Research

Ni-Serrin type equations arising from capillarity phenomena with non-standard growth

Mustafa Avci

Author Affiliations

Department of Mathematics, Faculty of Science, Dicle University, Diyarbakir, 21280, Turkey

Boundary Value Problems 2013, 2013:55  doi:10.1186/1687-2770-2013-55

 Received: 28 December 2012 Accepted: 28 February 2013 Published: 18 March 2013

This is an Open Access article distributed under the terms of the Creative Commons Attribution License (http://creativecommons.org/licenses/by/2.0), which permits unrestricted use, distribution, and reproduction in any medium, provided the original work is properly cited.

Abstract

In the present paper, in view of the variational approach, we discuss a Ni-Serrin type equation involving non-standard growth condition and arising from the capillarity phenomena. Establishing some suitable conditions, we prove the existence and multiplicity of solutions.

MSC: 35D05, 35J60, 35J70.

Keywords:
-Laplacian; variable exponent Sobolev space; mountain pass theorem; genus theory; variational method; capillarity phenomena

1 Introduction

We study the existence and multiplicity of solutions for a Ni-Serrin type equation involving non-standard growth condition and arising from capillarity phenomena of the following type:

where is a bounded domain with smooth boundary Ω, such that for any and .

Capillarity can be briefly explained by considering the effects of two opposing forces: adhesion, i.e., the attractive (or repulsive) force between the molecules of the liquid and those of the container; and cohesion, i.e., the attractive force between the molecules of the liquid. The study of capillary phenomena has gained some attention recently. This increasing interest is motivated not only by fascination in naturally-occurring phenomena such as motion of drops, bubbles and waves but also its importance in applied fields ranging from industrial and biomedical and pharmaceutical to microfluidic systems.

The study of ground states for equations of the form

(1.1)

where is the Kirchhoff stress term and the source term f was very general, was initiated by Ni and Serrin [1,2]. Moreover, radial solutions of the problem (1.1) have been studied in the context of the analysis of capillarity surfaces for a function of the form , (see [3-5]). Recently, in [6] Rodrigues studied a version of the problem (P) for the case and , .

We note that if we choose the functional as in (P), then we get the problem

(1.2)

which is called the -Kirchhoff type equation [7-9]. In this case, the problem (1.2) indicates a generalization of a model, the so-called Kirchhoff equation, introduced by Kirchhoff in [10]. To be more precise, Kirchhoff established a model given by the equation

(1.3)

where ρ, , h, E, l are constants, which extends the classical D’Alambert wave equation by considering the effects of the changes in the length of the strings during the vibrations. A distinguishing feature of Kirchhoff equation (1.3) is that the equation contains a nonlocal coefficient which depends on the average of the kinetic energy on , and hence the equation is no longer a pointwise identity.

The nonlinear problems involving the -Laplacian operator, that is, , are extremely attractive because they can be used to model dynamical phenomena which arise from the study of electrorheological fluids or elastic mechanics, in the modeling of stationary thermo-rheological viscous flows of non-Newtonian fluids and in the mathematical description of the processes filtration of an ideal barotropic gas through a porous medium [11-15]. The detailed application backgrounds of the -Laplacian can be found in [16-20] and references therein.

2 Abstract framework and preliminary results

We state some basic properties of the variable exponent Lebesgue-Sobolev spaces and , where is a bounded domain (for details, see [21-24]).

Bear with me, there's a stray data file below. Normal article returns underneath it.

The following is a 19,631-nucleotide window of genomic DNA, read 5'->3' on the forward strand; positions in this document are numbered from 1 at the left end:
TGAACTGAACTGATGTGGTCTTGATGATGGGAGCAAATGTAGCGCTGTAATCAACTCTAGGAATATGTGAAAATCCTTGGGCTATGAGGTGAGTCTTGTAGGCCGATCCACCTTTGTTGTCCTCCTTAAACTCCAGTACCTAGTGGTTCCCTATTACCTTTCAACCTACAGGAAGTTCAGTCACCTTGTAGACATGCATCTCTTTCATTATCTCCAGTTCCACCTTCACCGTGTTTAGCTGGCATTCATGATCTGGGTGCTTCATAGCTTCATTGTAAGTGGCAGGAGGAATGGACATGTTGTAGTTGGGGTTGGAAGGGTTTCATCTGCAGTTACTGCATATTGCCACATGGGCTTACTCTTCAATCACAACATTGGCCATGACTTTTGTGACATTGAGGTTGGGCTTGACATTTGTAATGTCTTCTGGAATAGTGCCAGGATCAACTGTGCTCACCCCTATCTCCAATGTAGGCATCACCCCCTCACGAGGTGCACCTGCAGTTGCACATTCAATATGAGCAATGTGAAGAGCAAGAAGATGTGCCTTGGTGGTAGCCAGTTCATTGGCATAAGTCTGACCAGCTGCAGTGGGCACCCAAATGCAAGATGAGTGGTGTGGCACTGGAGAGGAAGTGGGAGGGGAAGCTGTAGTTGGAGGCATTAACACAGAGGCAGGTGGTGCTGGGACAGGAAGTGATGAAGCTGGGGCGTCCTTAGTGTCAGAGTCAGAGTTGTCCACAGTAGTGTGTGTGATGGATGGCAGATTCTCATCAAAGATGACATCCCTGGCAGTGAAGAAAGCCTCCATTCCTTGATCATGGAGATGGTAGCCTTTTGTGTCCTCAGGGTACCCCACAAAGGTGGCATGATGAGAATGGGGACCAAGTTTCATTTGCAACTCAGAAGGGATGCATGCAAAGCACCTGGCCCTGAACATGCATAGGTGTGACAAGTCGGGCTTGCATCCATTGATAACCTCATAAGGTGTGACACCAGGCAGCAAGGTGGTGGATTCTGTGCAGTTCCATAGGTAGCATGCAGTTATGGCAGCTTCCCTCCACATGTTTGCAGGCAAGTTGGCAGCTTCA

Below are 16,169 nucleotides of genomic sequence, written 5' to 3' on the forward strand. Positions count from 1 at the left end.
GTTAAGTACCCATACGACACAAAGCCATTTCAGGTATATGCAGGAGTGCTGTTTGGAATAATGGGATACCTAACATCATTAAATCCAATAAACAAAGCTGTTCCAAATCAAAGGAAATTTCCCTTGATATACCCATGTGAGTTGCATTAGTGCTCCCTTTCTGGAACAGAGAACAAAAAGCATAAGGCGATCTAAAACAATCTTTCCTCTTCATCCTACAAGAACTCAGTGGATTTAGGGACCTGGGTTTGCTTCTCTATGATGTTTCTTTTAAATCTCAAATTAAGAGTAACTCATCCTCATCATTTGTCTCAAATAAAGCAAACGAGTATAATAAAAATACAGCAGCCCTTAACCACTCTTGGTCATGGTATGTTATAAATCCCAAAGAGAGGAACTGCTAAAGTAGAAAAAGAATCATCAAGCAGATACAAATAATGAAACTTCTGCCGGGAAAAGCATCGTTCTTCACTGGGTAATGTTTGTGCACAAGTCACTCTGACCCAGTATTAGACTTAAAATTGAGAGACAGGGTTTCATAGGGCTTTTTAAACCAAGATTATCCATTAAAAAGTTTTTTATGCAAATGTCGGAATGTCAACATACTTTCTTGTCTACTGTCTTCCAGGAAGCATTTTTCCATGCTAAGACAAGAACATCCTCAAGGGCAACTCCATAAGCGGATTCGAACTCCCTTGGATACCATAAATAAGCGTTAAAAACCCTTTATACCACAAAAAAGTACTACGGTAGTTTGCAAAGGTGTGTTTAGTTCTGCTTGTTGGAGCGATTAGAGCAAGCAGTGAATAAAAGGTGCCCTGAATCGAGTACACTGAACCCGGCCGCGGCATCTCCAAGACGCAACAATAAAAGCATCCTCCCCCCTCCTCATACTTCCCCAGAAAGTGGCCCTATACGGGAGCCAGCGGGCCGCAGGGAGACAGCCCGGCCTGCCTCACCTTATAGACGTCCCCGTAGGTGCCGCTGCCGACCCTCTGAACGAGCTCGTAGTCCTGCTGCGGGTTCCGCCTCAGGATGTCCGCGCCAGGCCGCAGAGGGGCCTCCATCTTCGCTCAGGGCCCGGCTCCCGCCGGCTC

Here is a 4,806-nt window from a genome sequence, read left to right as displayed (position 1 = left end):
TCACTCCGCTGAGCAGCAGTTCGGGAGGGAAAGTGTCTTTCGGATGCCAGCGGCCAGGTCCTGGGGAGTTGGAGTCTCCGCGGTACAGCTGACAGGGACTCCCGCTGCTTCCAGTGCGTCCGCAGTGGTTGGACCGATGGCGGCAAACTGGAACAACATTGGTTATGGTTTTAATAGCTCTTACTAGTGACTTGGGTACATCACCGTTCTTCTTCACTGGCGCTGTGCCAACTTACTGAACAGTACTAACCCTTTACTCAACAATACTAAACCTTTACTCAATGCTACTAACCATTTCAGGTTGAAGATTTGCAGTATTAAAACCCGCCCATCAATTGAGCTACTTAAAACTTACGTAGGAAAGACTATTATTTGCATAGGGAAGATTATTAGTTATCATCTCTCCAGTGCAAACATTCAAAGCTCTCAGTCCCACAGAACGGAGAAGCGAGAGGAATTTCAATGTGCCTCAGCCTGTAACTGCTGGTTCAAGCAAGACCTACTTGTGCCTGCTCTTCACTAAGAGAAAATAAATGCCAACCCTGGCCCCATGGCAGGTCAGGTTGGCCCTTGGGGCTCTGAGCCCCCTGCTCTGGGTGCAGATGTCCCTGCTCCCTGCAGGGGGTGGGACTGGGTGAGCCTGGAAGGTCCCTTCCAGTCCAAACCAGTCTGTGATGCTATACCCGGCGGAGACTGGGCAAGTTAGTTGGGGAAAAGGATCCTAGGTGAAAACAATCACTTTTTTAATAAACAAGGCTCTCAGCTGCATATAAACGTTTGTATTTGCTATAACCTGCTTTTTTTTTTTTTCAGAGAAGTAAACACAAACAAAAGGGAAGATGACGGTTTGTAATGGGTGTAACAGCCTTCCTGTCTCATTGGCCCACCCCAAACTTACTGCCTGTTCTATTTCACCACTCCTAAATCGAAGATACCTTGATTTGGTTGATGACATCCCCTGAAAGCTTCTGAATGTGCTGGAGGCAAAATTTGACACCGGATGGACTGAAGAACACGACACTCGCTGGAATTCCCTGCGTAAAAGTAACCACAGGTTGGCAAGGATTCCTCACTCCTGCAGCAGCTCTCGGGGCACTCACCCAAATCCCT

Set

Let and denote

For any , we define the variable exponent Lebesgue space by

then endowed with the norm

becomes a Banach space.

Proposition 1[22,24]

For anyand, we have

whereis a conjugate space ofsuch that.

The modular of , which is the mapping , is defined by

for all .

Proposition 2[22,24]

If (), then the following statements are equivalent:

(i) ;

(ii) ;

(iii) in measure in Ω and.

Proposition 3[22,24]

If (), we have

(i) ;

(ii) ; ;

(iii) ; .

The variable exponent Sobolev space is defined by

with the norm

for all .

The space is defined as the closure of in with respect to the norm . For , we can define an equivalent norm

since the Poincaré inequality holds, i.e., there exists a positive constant such that

for all [18,24].

Proposition 4[22,24]

If, then the spaces, andare separable and reflexive Banach spaces.

Proposition 5[22,24]

Let. Iffor all, then the embeddingis compact and continuous, whereifandif.

Proposition 6[18]

LetXbe a Banach space and let define the functional. Thenis convex. The mappingis a strictly monotone, bounded homeomorphism oftype, namely

Definition 7 Let X be a Banach space and be a -functional. We say that a functional J satisfies the Palais-Smale condition ((PS) for short) if any sequence in X, such that is bounded and as , admits a convergent subsequence.

We say that is a weak solution of (P) if

for any . The energy functional corresponding to the problem (P) is

where and .

Thanks to the conditions (M0) and (f0) (see below), the functional I is well defined and of class . Since the problem (P) is in the variational setting, the critical points of I are weak solutions of (P). Moreover, the derivative of I is the mapping given by the formula

for any , where

3 Main results

Theorem 8Assume the following conditions hold:

(M0) is a continuous function and satisfies the condition

for all, whereandare positive real numbers;

(f0) satisfies the Carathéodory condition and there exist positive constantsandsuch that

for alland, wheresuch that. Then (P) has a weak solution.

Proof By the assumptions (M0) and (f0), we have

Therefore, by Proposition 3 and Proposition 5, it follows

(3.1)

By the assumption , I is coercive. Since I is weakly lower semicontinuous, I has a minimum point u in and u is a weak solution of (P). □

Theorem 9Assume the following conditions hold:

(M1) is a continuous function and satisfies the condition

for all, where, andαreal numbers such thatand;

(M2) Msatisfies

for all;

(f1) satisfies the Carathéodory condition and there exist positive constantsandsuch that